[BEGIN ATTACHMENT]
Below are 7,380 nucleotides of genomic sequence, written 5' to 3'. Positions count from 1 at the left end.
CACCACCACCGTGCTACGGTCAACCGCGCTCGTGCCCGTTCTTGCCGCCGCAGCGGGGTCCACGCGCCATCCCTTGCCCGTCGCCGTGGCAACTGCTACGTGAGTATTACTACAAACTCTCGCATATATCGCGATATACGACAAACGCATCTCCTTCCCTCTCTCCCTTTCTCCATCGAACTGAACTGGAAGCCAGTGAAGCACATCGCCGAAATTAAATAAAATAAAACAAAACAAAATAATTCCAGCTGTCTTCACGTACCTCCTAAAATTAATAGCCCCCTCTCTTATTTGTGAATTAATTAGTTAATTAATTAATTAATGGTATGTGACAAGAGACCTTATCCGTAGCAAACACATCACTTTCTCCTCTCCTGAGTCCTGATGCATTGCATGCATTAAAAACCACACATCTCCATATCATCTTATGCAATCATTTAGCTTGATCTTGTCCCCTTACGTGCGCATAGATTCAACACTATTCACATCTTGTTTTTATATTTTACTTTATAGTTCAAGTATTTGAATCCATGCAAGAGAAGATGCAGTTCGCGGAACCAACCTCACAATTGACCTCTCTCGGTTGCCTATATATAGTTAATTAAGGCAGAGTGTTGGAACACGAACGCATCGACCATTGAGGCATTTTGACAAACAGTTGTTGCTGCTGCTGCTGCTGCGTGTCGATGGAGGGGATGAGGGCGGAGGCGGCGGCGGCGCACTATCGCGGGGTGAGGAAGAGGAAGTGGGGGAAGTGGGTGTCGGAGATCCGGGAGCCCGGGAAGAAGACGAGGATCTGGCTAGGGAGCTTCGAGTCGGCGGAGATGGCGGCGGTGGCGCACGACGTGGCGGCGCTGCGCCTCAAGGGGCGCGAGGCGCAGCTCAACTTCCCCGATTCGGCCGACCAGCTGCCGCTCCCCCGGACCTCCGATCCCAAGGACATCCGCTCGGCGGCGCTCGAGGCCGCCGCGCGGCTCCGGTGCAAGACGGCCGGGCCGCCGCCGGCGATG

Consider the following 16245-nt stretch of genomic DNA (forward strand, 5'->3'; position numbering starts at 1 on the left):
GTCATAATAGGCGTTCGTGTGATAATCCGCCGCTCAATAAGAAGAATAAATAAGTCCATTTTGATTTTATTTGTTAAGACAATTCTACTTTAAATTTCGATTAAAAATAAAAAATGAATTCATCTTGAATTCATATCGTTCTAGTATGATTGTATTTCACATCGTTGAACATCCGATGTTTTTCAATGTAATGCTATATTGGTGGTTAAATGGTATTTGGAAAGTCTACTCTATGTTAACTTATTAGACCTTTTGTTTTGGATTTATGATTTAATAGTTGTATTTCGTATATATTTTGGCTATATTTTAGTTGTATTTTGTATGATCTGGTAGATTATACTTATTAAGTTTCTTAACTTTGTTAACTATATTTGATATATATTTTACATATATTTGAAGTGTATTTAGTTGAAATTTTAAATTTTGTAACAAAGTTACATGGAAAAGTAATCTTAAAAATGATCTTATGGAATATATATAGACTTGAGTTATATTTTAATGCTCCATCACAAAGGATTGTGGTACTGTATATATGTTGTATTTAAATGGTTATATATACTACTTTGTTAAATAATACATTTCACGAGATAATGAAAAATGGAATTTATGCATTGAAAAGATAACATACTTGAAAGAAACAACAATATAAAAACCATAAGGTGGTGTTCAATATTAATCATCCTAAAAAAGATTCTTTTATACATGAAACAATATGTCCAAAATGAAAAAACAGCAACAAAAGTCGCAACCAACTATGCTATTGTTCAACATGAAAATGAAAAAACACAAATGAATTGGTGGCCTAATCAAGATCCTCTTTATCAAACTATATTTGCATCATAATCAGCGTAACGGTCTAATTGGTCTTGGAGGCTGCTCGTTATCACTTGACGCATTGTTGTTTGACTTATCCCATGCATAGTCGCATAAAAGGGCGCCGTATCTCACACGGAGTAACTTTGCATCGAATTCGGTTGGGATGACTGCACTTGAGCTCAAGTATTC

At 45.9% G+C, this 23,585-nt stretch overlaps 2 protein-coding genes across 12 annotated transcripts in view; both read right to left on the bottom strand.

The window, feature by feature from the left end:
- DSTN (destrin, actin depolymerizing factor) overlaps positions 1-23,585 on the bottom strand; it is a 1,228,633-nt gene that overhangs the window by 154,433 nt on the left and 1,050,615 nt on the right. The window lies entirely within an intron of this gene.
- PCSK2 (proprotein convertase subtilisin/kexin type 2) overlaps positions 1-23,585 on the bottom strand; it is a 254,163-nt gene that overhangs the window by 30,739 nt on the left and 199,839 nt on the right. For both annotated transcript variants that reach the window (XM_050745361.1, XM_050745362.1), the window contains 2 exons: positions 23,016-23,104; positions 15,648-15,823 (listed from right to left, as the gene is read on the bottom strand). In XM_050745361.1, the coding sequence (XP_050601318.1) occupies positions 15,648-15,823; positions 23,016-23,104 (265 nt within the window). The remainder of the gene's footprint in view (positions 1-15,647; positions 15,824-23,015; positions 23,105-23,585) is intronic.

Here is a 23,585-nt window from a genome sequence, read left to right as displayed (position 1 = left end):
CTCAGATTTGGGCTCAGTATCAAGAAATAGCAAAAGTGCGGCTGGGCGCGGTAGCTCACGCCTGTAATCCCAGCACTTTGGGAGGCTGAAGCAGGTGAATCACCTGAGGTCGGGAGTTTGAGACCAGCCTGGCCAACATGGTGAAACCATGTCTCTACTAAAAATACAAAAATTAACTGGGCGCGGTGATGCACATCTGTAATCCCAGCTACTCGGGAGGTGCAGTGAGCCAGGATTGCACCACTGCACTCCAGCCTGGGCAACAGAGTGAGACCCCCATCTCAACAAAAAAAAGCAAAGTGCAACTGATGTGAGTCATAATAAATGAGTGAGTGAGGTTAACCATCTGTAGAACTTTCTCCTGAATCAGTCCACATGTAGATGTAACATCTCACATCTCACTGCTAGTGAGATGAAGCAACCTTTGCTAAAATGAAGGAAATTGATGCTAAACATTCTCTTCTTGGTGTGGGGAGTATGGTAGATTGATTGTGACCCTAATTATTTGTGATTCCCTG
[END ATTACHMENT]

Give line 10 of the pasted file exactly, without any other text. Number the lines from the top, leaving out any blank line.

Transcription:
CTCAGATTTGGGCTCAGTATCAAGAAATAGCAAAAGTGCGGCTGGGCGCGGTAGCTCACGCCTGTAATCCCAGCACTTTGGGAGGCTGAAGCAGGTGAATCACCTGAGGTCGGGAGTTTGAGACCAGCCTGGCCAACATGGTGAAACCATGTCTCTACTAAAAATACAAAAATTAACTGGGCGCGGTGATGCACATCTGTAATCCCAGCTACTCGGGAGGTGCAGTGAGCCAGGATTGCACCACTGCACTCCAGCCTGGGCAACAGAGTGAGACCCCCATCTCAACAAAAAAAAGCAAAGTGCAACTGATGTGAGTCATAATAAATGAGTGAGTGAGGTTAACCATCTGTAGAACTTTCTCCTGAATCAGTCCACATGTAGATGTAACATCTCACATCTCACTGCTAGTGAGATGAAGCAACCTTTGCTAAAATGAAGGAAATTGATGCTAAACATTCTCTTCTTGGTGTGGGGAGTATGGTAGATTGATTGTGACCCTAATTATTTGTGATTCCCTG